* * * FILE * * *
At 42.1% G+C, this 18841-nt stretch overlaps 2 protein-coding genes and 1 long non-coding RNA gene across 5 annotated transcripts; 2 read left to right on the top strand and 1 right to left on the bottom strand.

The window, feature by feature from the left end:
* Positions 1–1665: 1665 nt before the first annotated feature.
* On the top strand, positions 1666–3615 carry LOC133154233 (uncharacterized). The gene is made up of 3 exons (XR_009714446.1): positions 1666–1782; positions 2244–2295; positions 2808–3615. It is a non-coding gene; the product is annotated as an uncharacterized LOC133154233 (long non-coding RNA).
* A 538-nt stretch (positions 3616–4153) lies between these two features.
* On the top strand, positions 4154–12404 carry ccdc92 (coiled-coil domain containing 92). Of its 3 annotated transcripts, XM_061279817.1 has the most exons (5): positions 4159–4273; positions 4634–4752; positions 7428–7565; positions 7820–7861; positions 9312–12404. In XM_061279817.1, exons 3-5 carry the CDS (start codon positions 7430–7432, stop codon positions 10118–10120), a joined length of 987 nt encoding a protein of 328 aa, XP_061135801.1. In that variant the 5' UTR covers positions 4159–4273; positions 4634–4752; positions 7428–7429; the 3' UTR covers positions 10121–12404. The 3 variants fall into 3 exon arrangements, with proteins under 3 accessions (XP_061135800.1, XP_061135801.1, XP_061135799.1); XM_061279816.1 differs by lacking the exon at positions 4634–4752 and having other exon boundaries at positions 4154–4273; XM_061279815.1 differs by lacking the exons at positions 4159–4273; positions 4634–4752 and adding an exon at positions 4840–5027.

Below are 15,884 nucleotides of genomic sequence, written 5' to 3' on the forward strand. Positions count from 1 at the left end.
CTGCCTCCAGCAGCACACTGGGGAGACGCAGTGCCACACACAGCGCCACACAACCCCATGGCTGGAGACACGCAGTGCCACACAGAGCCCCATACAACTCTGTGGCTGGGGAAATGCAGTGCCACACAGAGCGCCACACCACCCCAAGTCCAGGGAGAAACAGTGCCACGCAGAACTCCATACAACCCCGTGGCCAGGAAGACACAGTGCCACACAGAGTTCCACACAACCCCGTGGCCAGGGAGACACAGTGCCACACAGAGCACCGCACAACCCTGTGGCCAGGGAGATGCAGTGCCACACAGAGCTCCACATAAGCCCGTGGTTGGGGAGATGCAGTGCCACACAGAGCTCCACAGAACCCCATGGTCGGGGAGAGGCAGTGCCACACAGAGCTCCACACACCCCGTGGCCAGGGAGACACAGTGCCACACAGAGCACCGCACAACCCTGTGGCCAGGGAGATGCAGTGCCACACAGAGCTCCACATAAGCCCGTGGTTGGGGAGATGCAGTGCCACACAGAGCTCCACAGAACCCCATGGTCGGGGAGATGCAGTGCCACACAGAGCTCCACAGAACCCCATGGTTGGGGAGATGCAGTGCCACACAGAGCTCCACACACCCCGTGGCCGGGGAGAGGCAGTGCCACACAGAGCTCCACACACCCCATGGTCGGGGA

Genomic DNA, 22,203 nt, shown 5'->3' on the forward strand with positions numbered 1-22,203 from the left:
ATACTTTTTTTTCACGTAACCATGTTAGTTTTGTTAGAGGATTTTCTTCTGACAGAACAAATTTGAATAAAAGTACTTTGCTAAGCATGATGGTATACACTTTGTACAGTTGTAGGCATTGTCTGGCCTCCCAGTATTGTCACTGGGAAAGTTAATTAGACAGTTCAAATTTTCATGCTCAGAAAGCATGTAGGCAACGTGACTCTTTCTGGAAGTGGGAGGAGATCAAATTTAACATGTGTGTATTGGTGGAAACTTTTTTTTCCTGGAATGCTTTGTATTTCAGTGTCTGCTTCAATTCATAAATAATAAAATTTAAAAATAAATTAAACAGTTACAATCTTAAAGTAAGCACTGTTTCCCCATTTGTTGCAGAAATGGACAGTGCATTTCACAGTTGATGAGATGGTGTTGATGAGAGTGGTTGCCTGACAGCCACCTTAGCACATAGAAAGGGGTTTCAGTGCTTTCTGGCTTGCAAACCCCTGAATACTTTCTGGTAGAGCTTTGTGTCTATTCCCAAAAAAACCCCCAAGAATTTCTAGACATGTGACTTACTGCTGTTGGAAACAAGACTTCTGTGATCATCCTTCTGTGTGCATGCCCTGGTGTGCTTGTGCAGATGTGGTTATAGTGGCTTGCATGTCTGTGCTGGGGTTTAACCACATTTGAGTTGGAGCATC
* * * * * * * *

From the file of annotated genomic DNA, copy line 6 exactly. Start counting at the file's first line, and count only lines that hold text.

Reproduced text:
* On the top strand, positions 4154–12404 carry ccdc92 (coiled-coil domain containing 92). Of its 3 annotated transcripts, XM_061279817.1 has the most exons (5): positions 4159–4273; positions 4634–4752; positions 7428–7565; positions 7820–7861; positions 9312–12404. In XM_061279817.1, exons 3-5 carry the CDS (start codon positions 7430–7432, stop codon positions 10118–10120), a joined length of 987 nt encoding a protein of 328 aa, XP_061135801.1. In that variant the 5' UTR covers positions 4159–4273; positions 4634–4752; positions 7428–7429; the 3' UTR covers positions 10121–12404. The 3 variants fall into 3 exon arrangements, with proteins under 3 accessions (XP_061135800.1, XP_061135801.1, XP_061135799.1); XM_061279816.1 differs by lacking the exon at positions 4634–4752 and having other exon boundaries at positions 4154–4273; XM_061279815.1 differs by lacking the exons at positions 4159–4273; positions 4634–4752 and adding an exon at positions 4840–5027.